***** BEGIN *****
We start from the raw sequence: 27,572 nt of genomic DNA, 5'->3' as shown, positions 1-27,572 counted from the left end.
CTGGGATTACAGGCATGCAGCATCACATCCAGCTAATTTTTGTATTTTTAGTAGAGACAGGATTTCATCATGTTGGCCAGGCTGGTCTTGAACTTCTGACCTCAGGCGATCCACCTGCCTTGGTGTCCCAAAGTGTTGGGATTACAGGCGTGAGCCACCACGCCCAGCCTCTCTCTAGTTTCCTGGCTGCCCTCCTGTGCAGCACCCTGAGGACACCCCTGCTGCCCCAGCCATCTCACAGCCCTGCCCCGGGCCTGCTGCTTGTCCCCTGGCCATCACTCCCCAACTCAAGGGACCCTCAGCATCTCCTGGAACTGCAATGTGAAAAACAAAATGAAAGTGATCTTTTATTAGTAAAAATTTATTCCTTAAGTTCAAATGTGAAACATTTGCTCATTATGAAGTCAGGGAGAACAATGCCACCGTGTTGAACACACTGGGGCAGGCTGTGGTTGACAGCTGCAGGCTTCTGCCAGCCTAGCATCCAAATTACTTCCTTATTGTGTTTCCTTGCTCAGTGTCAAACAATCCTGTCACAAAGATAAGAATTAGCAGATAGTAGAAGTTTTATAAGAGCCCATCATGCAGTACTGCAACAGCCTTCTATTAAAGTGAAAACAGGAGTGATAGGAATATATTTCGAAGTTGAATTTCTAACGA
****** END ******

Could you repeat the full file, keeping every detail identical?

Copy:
We start from the raw sequence: 27,572 nt of genomic DNA, 5'->3' as shown, positions 1-27,572 counted from the left end.
CTGGGATTACAGGCATGCAGCATCACATCCAGCTAATTTTTGTATTTTTAGTAGAGACAGGATTTCATCATGTTGGCCAGGCTGGTCTTGAACTTCTGACCTCAGGCGATCCACCTGCCTTGGTGTCCCAAAGTGTTGGGATTACAGGCGTGAGCCACCACGCCCAGCCTCTCTCTAGTTTCCTGGCTGCCCTCCTGTGCAGCACCCTGAGGACACCCCTGCTGCCCCAGCCATCTCACAGCCCTGCCCCGGGCCTGCTGCTTGTCCCCTGGCCATCACTCCCCAACTCAAGGGACCCTCAGCATCTCCTGGAACTGCAATGTGAAAAACAAAATGAAAGTGATCTTTTATTAGTAAAAATTTATTCCTTAAGTTCAAATGTGAAACATTTGCTCATTATGAAGTCAGGGAGAACAATGCCACCGTGTTGAACACACTGGGGCAGGCTGTGGTTGACAGCTGCAGGCTTCTGCCAGCCTAGCATCCAAATTACTTCCTTATTGTGTTTCCTTGCTCAGTGTCAAACAATCCTGTCACAAAGATAAGAATTAGCAGATAGTAGAAGTTTTATAAGAGCCCATCATGCAGTACTGCAACAGCCTTCTATTAAAGTGAAAACAGGAGTGATAGGAATATATTTCGAAGTTGAATTTCTAACGA